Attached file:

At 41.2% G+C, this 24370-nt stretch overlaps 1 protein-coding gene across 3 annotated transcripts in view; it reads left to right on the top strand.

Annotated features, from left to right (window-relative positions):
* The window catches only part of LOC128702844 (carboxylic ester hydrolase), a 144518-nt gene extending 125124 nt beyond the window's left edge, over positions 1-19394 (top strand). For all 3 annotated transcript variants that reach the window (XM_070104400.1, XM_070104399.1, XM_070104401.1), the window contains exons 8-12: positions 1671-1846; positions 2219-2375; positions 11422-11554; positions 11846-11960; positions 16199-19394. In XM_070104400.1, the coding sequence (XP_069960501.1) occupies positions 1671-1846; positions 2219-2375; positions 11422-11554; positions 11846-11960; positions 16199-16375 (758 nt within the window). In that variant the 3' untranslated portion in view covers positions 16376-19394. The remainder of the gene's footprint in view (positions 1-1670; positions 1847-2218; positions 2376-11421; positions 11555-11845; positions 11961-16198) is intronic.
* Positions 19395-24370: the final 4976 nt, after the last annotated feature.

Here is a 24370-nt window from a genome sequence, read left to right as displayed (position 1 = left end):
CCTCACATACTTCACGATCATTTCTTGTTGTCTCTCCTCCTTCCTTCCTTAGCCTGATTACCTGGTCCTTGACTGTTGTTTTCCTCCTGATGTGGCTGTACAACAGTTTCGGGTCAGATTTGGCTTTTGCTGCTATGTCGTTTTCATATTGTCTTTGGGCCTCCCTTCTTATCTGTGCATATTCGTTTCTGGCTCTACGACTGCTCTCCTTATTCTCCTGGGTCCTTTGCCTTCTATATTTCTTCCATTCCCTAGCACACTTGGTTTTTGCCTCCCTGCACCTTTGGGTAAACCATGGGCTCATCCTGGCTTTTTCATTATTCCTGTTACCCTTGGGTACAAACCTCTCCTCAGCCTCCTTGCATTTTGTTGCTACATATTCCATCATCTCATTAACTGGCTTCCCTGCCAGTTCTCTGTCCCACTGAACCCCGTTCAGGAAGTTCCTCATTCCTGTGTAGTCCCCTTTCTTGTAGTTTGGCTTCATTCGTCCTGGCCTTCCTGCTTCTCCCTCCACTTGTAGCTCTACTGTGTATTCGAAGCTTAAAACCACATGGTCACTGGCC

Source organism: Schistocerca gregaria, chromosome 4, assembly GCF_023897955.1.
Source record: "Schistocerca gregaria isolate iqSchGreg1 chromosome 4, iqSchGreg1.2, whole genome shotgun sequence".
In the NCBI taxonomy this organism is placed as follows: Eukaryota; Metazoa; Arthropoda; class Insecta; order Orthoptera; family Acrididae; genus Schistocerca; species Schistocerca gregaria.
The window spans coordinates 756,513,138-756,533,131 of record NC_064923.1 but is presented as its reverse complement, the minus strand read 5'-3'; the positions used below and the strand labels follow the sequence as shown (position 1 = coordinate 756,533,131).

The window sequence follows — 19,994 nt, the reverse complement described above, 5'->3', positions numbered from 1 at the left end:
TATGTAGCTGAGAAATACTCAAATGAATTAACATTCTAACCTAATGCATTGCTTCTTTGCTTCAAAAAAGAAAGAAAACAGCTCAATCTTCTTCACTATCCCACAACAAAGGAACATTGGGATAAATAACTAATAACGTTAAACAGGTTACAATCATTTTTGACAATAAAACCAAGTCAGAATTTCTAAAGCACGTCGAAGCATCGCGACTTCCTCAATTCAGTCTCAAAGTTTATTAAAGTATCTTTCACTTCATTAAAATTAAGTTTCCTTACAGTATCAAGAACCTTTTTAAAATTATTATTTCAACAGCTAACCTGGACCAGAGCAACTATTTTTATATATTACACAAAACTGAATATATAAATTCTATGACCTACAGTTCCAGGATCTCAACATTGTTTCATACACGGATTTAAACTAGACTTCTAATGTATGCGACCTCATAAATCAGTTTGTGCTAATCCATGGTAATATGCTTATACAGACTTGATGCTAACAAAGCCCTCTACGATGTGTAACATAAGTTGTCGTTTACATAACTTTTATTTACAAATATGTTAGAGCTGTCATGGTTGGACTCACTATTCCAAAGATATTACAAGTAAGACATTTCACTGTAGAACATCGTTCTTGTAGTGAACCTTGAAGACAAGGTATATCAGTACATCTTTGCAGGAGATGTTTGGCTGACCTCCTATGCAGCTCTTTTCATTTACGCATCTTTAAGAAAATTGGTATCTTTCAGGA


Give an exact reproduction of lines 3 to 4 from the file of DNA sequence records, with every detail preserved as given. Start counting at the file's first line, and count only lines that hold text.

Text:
* The window catches only part of LOC128702844 (carboxylic ester hydrolase), a 144518-nt gene extending 125124 nt beyond the window's left edge, over positions 1-19394 (top strand). For all 3 annotated transcript variants that reach the window (XM_070104400.1, XM_070104399.1, XM_070104401.1), the window contains exons 8-12: positions 1671-1846; positions 2219-2375; positions 11422-11554; positions 11846-11960; positions 16199-19394. In XM_070104400.1, the coding sequence (XP_069960501.1) occupies positions 1671-1846; positions 2219-2375; positions 11422-11554; positions 11846-11960; positions 16199-16375 (758 nt within the window). In that variant the 3' untranslated portion in view covers positions 16376-19394. The remainder of the gene's footprint in view (positions 1-1670; positions 1847-2218; positions 2376-11421; positions 11555-11845; positions 11961-16198) is intronic.
* Positions 19395-24370: the final 4976 nt, after the last annotated feature.